We can't wait for this one, and have a little teaser for you today. Anat Ebgi in LA is pleased to announce Kate Pincus-Whitney To Live and To Dine in LA/ You Taste Like Home on view at 6150 Wilshire Blvd from June 29 through August 17. This is Pincus-Whitney’s first solo exhibition in Los Angeles and with the gallery and debuts new tablescape paintings, including some of her largest to date. An opening reception will take place on Saturday, June 29 from 5-8 pm.

Synthesizing contemporary life and mythology, Pincus-Whitney’s paintings map culture, place, and self through the foods and objects we consume. She packs her maximalist paintings with platters of food from iconic Los Angeles restaurants and eateries, glittering glassware, menus, local flora, sentimental objects, and so many books. Titles range from Jonathan Gold’s Counter Intelligence to Visions of the Occult: An Untold Story of Art & Magic by Victoria Jenkins, to a catalogue of Richard Deibenkorn’s Ocean Park paintings.

Pincus-Whitney is both dyslexic and stereo blind (which affects her depth perception), the inclusion of these texts, brand labels, and icons address legibility. Both through a literal sense—encouraging viewers to tease out their own connections, but also through an examination of how one ‘reads’ pictures. Perspectival shifts, jumps between places, cuisines, and through time (RIP Perino’s), channel the subconscious and symbolic relationships to her vast and researched references, wherein everything is mined. Here, the sacred and profane come together around the same table.

A discreet and ongoing sub-series of works, dubbed the ‘door paintings,’ adhere to the dimensions of a single door turned horizontally. They are invitations to enter and join the banquet feast set out for viewers, deities, heroines. This reorientation gestures away from so-called objective reality, leading viewers to the uncharted wilderness of psychic reality. However fractured and hallucinatory, To Live and To Dine in LA/ You Taste Like Home, ensconces us in vibrant microcosms of Pincus-Whitney’s personal sense memory and regional history, where certain restaurants and neighborhoods become characters themselves: To live, to dine, to toast, to celebrate the power of communing with one another.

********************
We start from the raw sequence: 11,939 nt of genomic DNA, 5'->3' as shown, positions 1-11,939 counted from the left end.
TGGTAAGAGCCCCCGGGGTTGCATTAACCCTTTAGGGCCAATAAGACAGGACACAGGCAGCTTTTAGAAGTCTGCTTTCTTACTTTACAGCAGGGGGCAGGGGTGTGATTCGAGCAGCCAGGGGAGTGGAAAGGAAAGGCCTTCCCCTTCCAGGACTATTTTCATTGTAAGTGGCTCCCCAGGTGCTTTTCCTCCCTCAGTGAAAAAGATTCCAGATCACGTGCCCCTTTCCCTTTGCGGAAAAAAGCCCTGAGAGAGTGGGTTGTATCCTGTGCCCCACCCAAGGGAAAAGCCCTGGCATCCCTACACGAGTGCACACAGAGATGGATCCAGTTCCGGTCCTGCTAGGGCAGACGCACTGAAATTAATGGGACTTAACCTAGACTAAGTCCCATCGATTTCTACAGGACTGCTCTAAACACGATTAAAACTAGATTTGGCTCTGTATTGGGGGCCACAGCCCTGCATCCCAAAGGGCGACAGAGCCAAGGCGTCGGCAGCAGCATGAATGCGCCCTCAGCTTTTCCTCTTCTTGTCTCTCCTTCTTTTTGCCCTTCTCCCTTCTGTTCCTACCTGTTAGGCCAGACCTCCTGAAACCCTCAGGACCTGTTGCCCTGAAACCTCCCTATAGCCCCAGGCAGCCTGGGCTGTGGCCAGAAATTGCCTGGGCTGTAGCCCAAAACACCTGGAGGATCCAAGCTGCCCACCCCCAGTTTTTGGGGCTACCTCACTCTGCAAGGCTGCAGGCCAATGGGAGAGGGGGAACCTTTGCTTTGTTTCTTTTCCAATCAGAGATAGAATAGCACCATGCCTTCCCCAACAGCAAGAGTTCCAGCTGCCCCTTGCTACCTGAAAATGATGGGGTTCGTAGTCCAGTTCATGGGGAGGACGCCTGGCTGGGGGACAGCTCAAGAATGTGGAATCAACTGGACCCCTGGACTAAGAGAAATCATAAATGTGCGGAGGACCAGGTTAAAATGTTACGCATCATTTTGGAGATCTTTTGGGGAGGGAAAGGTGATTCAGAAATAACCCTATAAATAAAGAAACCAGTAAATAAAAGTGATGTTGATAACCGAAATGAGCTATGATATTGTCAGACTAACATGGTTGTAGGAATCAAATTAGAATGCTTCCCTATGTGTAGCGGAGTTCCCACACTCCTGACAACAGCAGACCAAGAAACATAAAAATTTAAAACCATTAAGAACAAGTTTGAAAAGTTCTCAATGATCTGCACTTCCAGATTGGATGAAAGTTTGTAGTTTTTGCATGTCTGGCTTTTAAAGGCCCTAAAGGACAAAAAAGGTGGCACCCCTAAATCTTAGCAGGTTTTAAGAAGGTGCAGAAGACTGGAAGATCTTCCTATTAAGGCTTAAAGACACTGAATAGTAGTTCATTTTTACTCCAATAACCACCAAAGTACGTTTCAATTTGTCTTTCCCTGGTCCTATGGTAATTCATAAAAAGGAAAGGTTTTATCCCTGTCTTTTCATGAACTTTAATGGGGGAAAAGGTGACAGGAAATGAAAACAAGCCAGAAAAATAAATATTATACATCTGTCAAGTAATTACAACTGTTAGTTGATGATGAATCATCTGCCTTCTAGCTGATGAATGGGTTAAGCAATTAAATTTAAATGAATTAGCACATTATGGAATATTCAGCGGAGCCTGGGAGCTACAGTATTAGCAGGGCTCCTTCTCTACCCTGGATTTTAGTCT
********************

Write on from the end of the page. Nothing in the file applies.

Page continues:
At times Pincus-Whitney’s compositions act as shrines, others a stage, or narrative portraits that reveal truths about life and death, the existential and alchemical. Deeply invested in early movements of Modernism, she mines the ritual of “the meal” to tap into our collective unconscious. Taking on the tradition of cubist “still life” in the lineage of Braque and Léger,  Pincus-Whitney’s frenetic and improvisational approach is energetic, bursting, full of movement. Overflowing, these consuming constructions are the anti-still life, thrusting forward, hinging on a network of delicious abundance, nourishing the belly and the brain.